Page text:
5. Understanding false beliefs. E.g. the children in the story had 2 different opinions about monster in the story and only one of them was true.E.g. LIttle Red Riding Hood.

In summary - it's useful and builds on ITTT - you could argue either way as to purchasing it now - as on the one hand you won't get full use of the more subtle social skills chapters- but on the other hand, there's no harm in percolating the ideas as your child's language develops

(creepy wannabe stalker emoticon required) - but if any of you lovely ladies are in Liverpool/Manchester area I would be happy to come over, meet for coffee and let you flick through the book to see if it appeals.

TotalChaos Mon 08-Jun-09 12:18:57

barmy - back on main point of thread - we did a narrative group course with SALT last year - they did some exercises where they had little piccies relevant to bonfire night/Xmas/holidays and asked the kids to say WHEN each piccie belonged to. And more simply they had sheets with Day and Night on, and asking WHEN got kids to say whether an activity like getting dressed/brushing teeth etc was during Day or Night.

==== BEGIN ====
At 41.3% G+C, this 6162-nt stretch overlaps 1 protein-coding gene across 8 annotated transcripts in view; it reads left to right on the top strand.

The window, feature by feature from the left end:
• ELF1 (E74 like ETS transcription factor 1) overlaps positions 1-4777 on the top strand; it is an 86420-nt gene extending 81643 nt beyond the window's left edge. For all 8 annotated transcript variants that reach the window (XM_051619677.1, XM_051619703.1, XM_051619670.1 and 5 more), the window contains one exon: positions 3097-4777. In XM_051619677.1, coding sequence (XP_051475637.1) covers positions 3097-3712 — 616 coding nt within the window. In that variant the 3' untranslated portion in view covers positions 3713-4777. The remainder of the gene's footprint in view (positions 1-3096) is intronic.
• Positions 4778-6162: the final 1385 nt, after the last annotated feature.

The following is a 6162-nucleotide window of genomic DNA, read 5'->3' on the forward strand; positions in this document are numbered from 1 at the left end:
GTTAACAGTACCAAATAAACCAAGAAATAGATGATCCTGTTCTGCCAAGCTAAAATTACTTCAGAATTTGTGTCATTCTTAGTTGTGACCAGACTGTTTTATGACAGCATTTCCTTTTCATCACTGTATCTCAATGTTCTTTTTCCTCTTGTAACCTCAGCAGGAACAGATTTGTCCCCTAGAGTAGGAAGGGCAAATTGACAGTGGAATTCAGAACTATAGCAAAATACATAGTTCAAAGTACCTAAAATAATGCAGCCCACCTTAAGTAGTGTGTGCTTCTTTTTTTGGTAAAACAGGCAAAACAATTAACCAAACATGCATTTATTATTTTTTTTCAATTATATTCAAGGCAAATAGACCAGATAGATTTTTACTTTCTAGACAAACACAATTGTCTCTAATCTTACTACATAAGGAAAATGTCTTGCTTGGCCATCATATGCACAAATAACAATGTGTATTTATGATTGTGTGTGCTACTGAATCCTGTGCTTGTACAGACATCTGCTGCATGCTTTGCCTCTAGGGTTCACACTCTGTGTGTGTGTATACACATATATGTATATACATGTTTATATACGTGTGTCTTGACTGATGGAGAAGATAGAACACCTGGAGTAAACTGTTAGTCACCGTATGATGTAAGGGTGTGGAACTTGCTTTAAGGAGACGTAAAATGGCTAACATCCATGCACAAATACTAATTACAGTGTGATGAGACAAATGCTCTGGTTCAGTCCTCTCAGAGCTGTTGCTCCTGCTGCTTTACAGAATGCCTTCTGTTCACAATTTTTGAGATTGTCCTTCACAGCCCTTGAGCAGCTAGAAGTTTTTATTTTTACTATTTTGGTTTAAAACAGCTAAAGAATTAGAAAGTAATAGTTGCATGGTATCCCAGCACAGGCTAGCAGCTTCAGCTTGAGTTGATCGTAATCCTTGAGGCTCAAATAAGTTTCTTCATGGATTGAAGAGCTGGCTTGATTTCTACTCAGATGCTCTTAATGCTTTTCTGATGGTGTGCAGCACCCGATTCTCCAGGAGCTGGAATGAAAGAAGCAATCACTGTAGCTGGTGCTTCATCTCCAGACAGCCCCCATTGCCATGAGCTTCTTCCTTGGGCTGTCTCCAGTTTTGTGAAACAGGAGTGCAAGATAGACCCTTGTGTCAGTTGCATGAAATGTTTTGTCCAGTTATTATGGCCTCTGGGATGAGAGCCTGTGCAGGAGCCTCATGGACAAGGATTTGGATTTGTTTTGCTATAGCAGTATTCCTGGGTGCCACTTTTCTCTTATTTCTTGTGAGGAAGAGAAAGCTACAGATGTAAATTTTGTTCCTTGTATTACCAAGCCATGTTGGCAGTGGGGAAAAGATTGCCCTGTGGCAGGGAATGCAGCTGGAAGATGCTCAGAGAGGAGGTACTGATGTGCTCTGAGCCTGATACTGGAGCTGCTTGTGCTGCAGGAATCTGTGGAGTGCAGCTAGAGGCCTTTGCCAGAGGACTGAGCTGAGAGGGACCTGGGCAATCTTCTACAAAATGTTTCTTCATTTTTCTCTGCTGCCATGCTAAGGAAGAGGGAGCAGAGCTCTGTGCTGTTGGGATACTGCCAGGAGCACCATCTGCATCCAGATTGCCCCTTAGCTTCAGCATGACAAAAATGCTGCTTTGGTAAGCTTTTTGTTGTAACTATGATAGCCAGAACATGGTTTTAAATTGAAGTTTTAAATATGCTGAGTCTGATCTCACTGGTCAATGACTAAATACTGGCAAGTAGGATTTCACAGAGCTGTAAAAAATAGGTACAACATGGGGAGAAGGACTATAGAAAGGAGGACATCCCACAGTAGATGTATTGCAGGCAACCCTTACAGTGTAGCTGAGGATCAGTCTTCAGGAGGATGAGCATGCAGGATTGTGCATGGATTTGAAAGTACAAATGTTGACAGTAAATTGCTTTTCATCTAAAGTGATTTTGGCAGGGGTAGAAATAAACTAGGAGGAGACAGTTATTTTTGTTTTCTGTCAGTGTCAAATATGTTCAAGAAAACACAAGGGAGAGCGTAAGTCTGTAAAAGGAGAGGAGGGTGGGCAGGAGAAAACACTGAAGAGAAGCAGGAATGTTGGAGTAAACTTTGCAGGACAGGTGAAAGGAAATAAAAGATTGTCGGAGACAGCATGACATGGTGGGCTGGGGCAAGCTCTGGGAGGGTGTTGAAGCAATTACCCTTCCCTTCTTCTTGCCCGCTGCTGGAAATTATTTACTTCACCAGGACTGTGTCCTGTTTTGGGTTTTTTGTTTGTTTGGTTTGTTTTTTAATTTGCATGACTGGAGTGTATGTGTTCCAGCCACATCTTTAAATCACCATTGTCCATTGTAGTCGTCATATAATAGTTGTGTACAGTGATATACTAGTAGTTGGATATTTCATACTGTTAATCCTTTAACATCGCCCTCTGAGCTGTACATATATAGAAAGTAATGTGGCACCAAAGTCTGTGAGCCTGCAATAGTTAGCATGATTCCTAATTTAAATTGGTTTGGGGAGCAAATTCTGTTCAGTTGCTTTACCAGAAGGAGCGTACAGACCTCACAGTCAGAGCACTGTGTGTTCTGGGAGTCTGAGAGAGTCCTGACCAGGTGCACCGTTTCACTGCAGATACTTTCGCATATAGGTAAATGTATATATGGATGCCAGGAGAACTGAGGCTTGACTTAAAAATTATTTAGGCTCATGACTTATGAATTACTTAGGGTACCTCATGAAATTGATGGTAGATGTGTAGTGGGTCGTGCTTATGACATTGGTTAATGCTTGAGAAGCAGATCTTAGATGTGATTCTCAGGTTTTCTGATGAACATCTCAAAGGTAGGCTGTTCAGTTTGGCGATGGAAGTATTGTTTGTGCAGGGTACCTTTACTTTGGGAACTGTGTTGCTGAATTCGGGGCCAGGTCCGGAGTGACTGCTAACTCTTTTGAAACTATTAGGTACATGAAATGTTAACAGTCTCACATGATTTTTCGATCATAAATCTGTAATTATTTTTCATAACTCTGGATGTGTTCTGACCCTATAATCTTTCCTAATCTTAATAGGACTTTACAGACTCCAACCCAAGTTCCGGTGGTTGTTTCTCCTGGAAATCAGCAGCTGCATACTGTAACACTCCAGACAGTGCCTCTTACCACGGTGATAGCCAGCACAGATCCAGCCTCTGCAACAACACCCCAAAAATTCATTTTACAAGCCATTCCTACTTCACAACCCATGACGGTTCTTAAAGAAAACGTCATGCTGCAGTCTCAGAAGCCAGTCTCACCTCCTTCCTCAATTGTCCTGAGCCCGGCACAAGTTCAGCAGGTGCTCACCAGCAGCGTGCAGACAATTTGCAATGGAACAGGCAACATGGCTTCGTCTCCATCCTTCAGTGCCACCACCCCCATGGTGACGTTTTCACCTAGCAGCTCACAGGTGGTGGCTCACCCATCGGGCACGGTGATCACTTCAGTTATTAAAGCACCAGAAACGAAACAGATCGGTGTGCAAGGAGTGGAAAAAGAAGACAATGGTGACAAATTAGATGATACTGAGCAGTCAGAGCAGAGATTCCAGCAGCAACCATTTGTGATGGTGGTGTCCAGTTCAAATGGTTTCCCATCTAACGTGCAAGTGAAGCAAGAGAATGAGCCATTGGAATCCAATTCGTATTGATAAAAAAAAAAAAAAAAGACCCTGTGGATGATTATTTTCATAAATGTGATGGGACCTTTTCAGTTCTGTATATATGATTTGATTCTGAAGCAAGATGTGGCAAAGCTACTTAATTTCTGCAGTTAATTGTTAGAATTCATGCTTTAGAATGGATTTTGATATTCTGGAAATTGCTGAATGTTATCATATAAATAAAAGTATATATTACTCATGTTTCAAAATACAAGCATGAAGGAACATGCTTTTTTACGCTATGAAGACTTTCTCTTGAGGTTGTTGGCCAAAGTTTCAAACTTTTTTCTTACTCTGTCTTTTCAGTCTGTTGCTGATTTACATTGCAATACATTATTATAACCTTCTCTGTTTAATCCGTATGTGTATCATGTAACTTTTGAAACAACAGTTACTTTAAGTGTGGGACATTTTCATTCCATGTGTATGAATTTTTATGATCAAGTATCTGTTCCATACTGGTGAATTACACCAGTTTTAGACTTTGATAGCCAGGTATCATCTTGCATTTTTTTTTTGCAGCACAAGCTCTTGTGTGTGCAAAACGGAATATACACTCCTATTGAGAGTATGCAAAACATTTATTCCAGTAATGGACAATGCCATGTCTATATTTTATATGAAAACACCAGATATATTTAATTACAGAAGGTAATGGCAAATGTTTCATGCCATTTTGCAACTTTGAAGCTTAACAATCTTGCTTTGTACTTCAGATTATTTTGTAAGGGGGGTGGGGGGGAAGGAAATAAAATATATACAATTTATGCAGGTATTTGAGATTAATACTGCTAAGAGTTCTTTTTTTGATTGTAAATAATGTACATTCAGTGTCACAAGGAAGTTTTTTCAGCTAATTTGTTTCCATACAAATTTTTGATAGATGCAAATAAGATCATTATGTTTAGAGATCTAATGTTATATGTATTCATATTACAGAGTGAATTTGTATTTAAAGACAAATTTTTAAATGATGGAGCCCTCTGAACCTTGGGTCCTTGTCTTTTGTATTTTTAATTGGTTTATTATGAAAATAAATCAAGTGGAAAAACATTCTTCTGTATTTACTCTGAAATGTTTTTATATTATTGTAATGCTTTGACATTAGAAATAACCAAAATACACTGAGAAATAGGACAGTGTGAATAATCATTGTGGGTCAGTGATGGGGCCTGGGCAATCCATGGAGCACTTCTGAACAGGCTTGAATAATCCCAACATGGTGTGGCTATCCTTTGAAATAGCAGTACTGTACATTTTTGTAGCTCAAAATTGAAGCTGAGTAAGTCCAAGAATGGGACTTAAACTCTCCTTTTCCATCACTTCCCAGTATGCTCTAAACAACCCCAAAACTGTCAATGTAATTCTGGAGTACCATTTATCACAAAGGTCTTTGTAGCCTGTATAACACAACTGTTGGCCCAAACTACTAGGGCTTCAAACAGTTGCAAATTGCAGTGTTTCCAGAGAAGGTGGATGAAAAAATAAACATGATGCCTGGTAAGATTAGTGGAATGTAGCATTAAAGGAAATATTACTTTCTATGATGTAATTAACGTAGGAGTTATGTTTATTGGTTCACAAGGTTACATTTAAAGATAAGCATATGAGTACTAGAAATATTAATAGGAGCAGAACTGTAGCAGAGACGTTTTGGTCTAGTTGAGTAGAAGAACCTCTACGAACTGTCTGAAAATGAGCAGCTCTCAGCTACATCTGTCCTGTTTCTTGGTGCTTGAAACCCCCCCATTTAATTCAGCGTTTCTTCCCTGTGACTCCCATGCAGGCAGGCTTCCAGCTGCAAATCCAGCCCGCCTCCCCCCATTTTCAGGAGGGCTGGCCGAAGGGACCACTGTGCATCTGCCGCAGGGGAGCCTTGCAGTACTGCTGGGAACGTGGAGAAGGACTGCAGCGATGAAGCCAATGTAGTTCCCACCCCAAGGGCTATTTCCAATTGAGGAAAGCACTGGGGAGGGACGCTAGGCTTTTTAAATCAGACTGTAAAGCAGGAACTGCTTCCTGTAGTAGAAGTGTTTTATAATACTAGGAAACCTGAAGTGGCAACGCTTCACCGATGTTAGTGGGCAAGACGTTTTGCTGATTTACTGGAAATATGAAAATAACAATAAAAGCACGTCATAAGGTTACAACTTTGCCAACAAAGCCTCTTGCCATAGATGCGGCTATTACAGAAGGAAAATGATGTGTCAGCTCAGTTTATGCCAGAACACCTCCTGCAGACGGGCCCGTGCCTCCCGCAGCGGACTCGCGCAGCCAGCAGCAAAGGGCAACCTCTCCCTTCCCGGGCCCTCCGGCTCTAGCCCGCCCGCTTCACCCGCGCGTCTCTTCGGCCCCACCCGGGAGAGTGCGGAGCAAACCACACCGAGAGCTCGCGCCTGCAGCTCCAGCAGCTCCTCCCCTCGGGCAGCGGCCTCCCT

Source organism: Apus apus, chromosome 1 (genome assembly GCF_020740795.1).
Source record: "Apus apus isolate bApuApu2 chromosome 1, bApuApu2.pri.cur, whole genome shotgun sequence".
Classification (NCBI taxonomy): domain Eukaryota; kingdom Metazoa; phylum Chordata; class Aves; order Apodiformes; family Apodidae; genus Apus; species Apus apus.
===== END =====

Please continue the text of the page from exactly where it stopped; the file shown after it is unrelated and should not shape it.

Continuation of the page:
lingle Mon 08-Jun-09 17:42:14

thanks total you just saved me some money for now........

our conversation age is about 2.9 and receptive language age about 2.4 I think.

Barmymummy Mon 08-Jun-09 20:36:23

Oh gosh I had forgotten to check back at this thread! Thank you sooo much for your replies, esp chaos for your fab post, very much appreciated, x

iwearflairs Mon 08-Jun-09 22:07:26

Hi, I've just found this thread - ditto total, that is really interesting about conversations and I will definitely use it.

My DS is 5 and highly verbal but doesn't understand the social use of language and taking turns in conversation. He has been described as hyperlexic but seems ok with 'wh' questions, but he finds pictures in storybooks hard to interpret and also finds any emotional content that is not people being nice or funny hard, almost impossible to tolerate.

Is there any advice on how to help a child come to terms with the range of emotion - would the Talkability book help with this?